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Ryan Champion from Bristol says himself that he hasn’t always been good with money but it would seem he was born with an entrepreneurial streak. Before he even knew what an entrepreneur was he was flying to Morocco to source beanie hats, which he later sold for a profit at festivals in the UK. Then five years ago he found himself “accidentally” starting an airbnb business in Bath, which turned over £26,000 a year and eventually allowed him to work from a beach in Thailand.
It all began shortly after arriving back in the UK having been living in Asia for a few years. Ryan’s girlfriend asked him to rent a property in Bath because she was planning on setting up a business.
The business never got off the ground – so he was left with a four bedroom house that he didn’t know what to do with.
After checking with the landlord and agreeing to pay 25 percent more in rent, he listed the rooms on Airbnb and hasn’t looked back since.
He says although the first year was ‘a hard slog’ it wasn’t long until he was running it from a faraway beach.
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“Within 12 months of me ‘Airbnb-ing’ a room I’d moved to Barcelona for two months to see if I could run it without me being there,” he explained. “One of the things that appeals to me is being location independent.”
It may have allowed him to enjoy a laptop lifestyle, but Ryan’s journey wasn’t without its ups and downs.
“It was a bit of a love/hate relationship to be honest,” Ryan laughed. “Yes £26,000 is great but it was an accidental project and never something that I absolutely loved doing.”
Despite the fact that he had to invest a lot of time into it in the beginning, once it was up and running he also jetted off to Thailand and Egypt.
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Rent to rent is a business model that has become more popular over recent years as landlords become more open to letting their property out to one individual who sublets.
Often this is an entrepreneur who has the time, skills and patience to market and then sublet the individual rooms to students or Airbnb guests.
As with anything, it’s more time consuming than one might think and it’s advisable to not try and run this alongside a full time job or from a beach for at least the first six months to a year.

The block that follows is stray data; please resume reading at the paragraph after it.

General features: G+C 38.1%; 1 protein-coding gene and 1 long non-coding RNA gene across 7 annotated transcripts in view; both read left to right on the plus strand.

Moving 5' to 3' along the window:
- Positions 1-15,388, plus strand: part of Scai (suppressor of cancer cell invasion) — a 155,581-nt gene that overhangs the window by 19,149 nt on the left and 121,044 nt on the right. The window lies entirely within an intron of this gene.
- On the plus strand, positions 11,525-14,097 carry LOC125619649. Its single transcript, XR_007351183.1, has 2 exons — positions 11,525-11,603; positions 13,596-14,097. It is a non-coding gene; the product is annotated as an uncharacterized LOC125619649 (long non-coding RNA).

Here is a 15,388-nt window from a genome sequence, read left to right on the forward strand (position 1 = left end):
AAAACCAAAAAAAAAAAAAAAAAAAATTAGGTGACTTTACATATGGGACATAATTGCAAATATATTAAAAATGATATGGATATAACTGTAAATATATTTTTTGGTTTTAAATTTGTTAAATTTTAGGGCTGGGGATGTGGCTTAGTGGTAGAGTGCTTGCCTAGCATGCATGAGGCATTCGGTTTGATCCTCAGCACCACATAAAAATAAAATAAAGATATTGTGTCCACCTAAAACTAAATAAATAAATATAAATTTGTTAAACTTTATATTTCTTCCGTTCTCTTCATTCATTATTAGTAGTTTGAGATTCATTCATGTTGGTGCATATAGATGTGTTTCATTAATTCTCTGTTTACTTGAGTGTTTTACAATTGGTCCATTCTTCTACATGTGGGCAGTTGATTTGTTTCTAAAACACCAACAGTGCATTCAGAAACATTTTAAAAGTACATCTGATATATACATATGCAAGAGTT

Ryan said: “I couldn’t commit to anything for the first year – I had a couple of part time jobs and still carried on with my freelance work but they had to be flexible to fit around the airbnb business.”
However, once the business is set up to run ‘like a well oiled machine’, there’s no reason why people couldn’t do this alongside a full-time job, or indeed from another country, according to Ryan.
“You don’t see Richard Branson stressing out and he’s got 25 businesses,” Ryan laughed.
“The message here is can you give up six months of your life in the beginning.”
Although Ryan’s landlord was reluctant at first, he was really happy with the arrangement once he’d inspected the property and got to know him.
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It was an experience Ryan will never forget and he says that lots more landlords are open to letting this way than they were five years ago. For other people thinking of going down this route, he recommends that they:
- Always check with the landlord first
- Set up online systems so that everything runs like clockwork
- Find a good cultural fit when hiring other people but give people flexibility.
Since the pandemic, Ryan is no longer running the Airbnb but says it allowed him to hone a lot of new skills. He now uses his experience to hire content writers, work as a business coach and run his own website ryanchampion.me
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